Jim McCraw
October 16, 2012
Photos By: Courtesy of Ford Motor Company

Without question, the Ford GT introduced in 2005 was and remains the crowning achievement of the original group known as SVT. Scarpello says, "By that time, SVT had developed a lot of credibility. We had taken the business from break-even to a small but profitable solid business, making cars and trucks that people were really enthusiastic about it. By then, even the most jaded bean-counter could see that SVT was really good for the company, but this program was so big and so high-profile. At the time, John Coletti and I didn't have the kind of freedom that we had on SVT products. But Neil Ressler and Bob Rewey provided air cover for us, protecting us from all those that were trying to kill the program."

Coletti retired in December 2004 after 11 years on the job, because, he says, there was no way he could top the Ford GT. "I was afraid that one day I would reach down into the top hat and there wouldn't be a rabbit, so I left the company." Even though the chairman, Bill Ford, had asked him to stay on, Coletti says there was nothing left for him to do. Hau Thai-Tang, chief engineer on the '05 Mustang, took over SVT and advanced product creation, and is now vice-president of global product development engineering.

Jamal Hameedi has been with SVT since he was the Ford GT program manager in 2002, and as chief engineer and later director of SVT, he has brought the organization into the present. He says, "At the end of 2004, when we decided we weren't going to do a continuation of the Ford GT--a Mark Two, if you will--the team split up. "Some of the team went to the GT plant, some went back into the mainstream, and some stayed on to finish up the work on the '07 Shelby GT500. I was the SVT program manager, and Ellen Collins was in charge of that program. The Shelby GTs were built at Shelby in Las Vegas using a lot of parts from Ford Racing." He says of Carroll Shelby, "I worked with him for 10 years, starting with the Ford GT. I could take any kind of a car program proposal, and I could tell you what Carroll would think about it. He's gone, but he will always be with us in spirit." Hameedi says the progress of power development at SVT was very steady.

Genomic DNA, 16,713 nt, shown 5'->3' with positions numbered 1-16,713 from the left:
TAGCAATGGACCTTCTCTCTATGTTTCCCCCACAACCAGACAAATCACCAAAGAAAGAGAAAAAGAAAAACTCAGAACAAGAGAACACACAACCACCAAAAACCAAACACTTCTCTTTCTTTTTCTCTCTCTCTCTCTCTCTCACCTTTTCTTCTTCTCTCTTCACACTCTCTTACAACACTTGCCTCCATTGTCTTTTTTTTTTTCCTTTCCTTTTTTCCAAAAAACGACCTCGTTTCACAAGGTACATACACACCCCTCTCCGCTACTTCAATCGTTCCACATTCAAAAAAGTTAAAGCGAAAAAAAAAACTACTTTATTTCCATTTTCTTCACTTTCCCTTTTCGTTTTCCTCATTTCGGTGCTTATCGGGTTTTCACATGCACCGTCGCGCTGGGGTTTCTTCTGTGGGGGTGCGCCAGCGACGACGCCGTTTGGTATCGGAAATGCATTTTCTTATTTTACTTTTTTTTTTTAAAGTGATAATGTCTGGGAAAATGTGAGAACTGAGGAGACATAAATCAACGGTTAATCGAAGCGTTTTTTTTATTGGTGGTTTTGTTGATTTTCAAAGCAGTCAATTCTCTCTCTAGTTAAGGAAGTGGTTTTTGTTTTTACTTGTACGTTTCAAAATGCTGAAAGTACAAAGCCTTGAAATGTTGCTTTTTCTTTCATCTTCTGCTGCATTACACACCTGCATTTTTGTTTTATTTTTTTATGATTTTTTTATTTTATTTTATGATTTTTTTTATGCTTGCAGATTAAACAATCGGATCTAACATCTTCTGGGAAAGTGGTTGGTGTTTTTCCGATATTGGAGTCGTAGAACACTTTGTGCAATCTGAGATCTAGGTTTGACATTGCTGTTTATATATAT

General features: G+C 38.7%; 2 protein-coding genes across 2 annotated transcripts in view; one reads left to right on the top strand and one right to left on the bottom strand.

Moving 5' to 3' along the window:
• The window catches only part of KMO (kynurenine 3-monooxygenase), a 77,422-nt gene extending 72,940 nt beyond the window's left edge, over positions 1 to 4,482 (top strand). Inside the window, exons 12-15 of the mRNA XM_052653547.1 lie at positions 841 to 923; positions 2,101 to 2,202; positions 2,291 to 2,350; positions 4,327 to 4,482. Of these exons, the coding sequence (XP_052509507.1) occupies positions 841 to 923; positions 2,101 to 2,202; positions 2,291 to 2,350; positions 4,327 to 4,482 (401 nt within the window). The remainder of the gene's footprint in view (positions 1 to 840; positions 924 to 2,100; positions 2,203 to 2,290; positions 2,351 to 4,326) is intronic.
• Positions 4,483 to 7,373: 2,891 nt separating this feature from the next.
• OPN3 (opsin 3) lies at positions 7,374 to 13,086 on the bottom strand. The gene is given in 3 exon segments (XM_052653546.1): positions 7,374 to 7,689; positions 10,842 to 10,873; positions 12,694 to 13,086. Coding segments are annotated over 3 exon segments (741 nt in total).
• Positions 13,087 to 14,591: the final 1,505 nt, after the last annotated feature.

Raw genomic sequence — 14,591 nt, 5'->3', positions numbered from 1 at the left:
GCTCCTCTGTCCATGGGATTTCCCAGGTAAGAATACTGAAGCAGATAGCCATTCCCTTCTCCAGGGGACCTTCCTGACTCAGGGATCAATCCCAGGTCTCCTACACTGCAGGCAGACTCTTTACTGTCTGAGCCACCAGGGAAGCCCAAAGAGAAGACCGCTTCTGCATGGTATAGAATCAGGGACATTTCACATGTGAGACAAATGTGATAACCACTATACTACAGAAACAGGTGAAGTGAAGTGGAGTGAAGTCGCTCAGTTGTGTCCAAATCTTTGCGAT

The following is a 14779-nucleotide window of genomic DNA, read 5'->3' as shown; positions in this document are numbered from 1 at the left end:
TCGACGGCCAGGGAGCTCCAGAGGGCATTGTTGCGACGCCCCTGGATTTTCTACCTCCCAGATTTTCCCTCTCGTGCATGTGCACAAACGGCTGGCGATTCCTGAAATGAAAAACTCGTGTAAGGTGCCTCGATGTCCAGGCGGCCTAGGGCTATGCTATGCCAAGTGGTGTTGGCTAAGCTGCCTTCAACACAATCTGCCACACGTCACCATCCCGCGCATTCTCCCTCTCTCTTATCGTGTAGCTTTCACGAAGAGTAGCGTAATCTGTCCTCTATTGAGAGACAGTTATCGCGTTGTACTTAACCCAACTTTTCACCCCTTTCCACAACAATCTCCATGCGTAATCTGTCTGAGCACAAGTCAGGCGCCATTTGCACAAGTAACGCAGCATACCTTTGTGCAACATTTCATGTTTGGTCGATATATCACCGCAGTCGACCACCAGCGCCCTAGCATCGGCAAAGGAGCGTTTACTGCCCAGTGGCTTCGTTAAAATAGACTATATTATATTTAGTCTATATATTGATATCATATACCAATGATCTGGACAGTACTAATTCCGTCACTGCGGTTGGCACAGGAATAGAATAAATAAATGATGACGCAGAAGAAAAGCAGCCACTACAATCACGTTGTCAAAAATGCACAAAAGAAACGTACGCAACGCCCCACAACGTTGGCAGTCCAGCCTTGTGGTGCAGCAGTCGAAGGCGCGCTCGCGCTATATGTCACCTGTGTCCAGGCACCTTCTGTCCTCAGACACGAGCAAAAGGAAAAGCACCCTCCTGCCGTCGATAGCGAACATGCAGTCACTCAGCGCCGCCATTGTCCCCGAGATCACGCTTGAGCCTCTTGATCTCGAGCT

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"The GT500 had a 5.4-liter supercharged engine in it, with an iron-block for durability and cost reasons, and it made 500 hp. In 2010 we went to 540 hp, and then in 2011 we did the aluminum block with the plasma-spray bore and went to 550 hp. We set targets for the '13 GT500 program at 650 hp, 600 ft-lb of torque, and 200 miles an hour. We were able to take the engine from 5.4L to 5.8L with the plasma-spray bore technology." SVT was also working on what it considered a third-generation F-150 Lightning pickup, but the new truck was so heavy that the 500hp 5.4-liter engine and six-speed automatic didn't perform better than the previous Lightning. It was Ford's product development boss, Derrick Kuzak, who suggested an off-road high-performance truck, and the X-Zero program that became the Raptor was started.

"Everyone thought we were crazy for doing it. We had an uncamouflaged maroon F-150 4x4 prototype full of aftermarket parts, and we disguised it by using the aftermarket decals and hiding the manufacturer license plate. That truck was all about the chassis, not the engine. When it was introduced in 2009, everyone was shocked!" The supertruck has since been upgraded several times, and now uses a 6.2L V-8 making 411 hp, 4.10 gears, and a Torsen front differential.

SVT was also developing the GT500KR program with Shelby American, the '10 GT500, and when the Boss 302 program came along, SVT was so busy that it deferred to the Mustang group to do that one. Hameedi says the Boss 302 had turned out so well that the GT500 had to be better--a lot better. SVT has now been merged with Team RS from Ford of Europe to form a global performance group, with new products like the 250hp Focus ST, which will be sold in 40 markets; a global Focus race car for sedan racing; and the Fiesta ST.

Hameedi says, "We're always looking for ideas on how to make cars faster. When we celebrated out 20th anniversary, we kind of looked back and said 'There is no other performance group in the world that has done the diversity of products that we've done--front-wheel-drive coupes, front-wheel-drive sedans, muscle cars, an aluminum mid-engined supercar, an on-road performance pickup truck, and an off-road performance pickup truck. No on else even comes close to having that kind of breadth in their history." Happy 20th birthday, SVT!

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